I am not using the term “liberal” according to the narrow, technical definition it has acquired in theology; a truly liberal theologian rejects any supernatural influence on Scripture and proceeds as though Scripture and religion are purely human and non-supernatural phenomena. A liberal theologian approaches Scripture just as a mainstream scientist approaches origins: needing to explain it strictly and solely on the basis of natural phenomena, with no appeal to the existence and activity of God. Very few Adventists—perhaps none in positions of authority in the church or in church-related institutions—would admit to a pure liberal theology. So, in this discussion, I will be using “liberal” in a looser sense.Read More
Sociologist and political scientists have long understood that when people take positions on issues, they tend to do so not randomly but in predictable clusters or groups, corresponding to an intellectual system, ideology, or way of seeing and evaluating the world (“worldview,” Ger. = Weltanschauung). In the realm of secular politics and government, this phenomenon has often caused political parties to be organized based upon shared ideology.Read More
In 1998, John Shelby Spong, then the reliably controversial Episcopal bishop of Newark, published a book entitled “Why Christianity Must Change or Die.” Spong was a uniquely radical figure — during his career, he dismissed almost every element of traditional Christian faith as so much superstition — but most recent leaders of the Episcopal Church have shared his premise. Thus their church has spent the last several decades changing and then changing some more, from a sedate pillar of the WASP establishment into one of the most self-consciously progressive Christian bodies in the United States. As a result, today the Episcopal Church looks roughly how Roman Catholicism would look if Pope Benedict XVI suddenly adopted every reform ever urged on the Vatican by liberal pundits and theologians. It still has priests and bishops, altars and stained-glass windows. But it is flexible to the point of indifference on dogma, friendly to sexual liberation in almost every form, willing to blend Christianity with other faiths, and eager to downplay theology entirely in favor of secular political causes.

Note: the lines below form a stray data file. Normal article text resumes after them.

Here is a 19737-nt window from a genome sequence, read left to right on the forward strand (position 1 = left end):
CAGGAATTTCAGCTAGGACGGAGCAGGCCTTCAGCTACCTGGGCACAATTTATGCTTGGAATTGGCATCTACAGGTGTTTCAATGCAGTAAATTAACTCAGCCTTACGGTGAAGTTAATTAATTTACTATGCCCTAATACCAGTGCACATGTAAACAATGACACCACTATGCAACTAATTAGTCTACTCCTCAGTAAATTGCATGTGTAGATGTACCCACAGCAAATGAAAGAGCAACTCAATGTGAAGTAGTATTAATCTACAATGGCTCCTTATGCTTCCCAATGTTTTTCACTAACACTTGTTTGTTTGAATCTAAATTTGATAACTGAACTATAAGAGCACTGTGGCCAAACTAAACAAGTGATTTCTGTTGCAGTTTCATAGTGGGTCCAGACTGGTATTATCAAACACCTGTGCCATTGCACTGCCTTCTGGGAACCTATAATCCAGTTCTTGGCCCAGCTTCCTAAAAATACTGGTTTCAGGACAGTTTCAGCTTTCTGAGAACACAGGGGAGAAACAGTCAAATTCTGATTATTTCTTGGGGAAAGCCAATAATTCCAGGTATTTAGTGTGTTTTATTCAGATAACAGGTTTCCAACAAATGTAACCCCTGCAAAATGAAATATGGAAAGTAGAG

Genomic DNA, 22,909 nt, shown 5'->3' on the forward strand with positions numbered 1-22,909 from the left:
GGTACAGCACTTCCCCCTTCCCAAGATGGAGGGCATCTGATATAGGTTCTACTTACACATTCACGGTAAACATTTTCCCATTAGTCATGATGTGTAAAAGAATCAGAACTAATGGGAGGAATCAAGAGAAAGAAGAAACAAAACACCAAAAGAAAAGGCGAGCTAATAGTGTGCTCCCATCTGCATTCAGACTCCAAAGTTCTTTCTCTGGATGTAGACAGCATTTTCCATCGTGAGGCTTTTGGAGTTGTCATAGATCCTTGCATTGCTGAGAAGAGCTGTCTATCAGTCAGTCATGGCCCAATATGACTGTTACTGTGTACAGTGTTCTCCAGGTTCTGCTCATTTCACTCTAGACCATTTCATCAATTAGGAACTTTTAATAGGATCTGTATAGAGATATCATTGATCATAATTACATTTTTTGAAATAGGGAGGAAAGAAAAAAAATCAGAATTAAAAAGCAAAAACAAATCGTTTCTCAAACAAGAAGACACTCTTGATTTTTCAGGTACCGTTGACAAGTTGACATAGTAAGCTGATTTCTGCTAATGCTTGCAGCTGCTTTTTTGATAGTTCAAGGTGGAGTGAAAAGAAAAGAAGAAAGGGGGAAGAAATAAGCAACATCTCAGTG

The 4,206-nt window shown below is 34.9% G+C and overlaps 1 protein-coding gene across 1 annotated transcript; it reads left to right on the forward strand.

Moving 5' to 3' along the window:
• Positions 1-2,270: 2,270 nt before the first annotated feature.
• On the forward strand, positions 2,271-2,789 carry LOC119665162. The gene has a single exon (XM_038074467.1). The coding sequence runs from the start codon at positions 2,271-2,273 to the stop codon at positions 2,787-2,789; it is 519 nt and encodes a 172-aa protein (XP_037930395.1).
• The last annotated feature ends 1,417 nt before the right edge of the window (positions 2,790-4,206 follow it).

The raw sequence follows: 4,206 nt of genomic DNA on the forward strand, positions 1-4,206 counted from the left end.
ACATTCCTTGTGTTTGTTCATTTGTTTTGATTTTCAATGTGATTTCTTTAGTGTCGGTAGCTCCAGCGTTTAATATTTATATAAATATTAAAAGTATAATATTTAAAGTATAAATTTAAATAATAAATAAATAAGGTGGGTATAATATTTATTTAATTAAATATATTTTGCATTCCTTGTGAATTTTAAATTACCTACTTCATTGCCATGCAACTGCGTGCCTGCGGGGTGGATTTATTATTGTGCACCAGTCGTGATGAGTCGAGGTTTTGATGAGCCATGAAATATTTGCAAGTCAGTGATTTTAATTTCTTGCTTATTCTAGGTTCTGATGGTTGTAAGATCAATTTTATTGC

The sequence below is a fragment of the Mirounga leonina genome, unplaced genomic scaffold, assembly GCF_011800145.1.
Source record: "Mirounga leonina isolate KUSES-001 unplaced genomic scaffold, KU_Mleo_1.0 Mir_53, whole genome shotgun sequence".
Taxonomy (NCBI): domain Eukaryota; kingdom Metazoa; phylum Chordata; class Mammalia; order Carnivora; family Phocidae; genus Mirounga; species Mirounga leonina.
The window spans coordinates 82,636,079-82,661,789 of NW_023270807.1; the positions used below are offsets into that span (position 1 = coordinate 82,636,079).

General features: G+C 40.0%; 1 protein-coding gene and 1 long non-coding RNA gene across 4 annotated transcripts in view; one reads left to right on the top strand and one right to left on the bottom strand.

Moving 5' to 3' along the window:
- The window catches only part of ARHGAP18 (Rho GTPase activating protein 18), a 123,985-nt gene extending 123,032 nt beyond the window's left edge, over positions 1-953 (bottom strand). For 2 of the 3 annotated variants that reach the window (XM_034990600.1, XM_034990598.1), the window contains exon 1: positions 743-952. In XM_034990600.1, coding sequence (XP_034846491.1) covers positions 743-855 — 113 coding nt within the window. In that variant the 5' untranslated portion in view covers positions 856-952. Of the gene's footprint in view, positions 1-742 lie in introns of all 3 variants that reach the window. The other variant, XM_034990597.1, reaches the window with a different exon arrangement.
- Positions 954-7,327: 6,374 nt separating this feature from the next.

Yet instead of attracting a younger, more open-minded demographic with these changes, the Episcopal Church’s dying has proceeded apace. Last week, while the church’s House of Bishops was approving a rite to bless same-sex unions, Episcopalian church attendance figures for 2000-10 circulated in the religion blogosphere. They showed something between a decline and a collapse: In the last decade, average Sunday attendance dropped 23 percent, and not a single Episcopal diocese in the country saw churchgoing increase. (Read more)
By Josh Haner The New York Times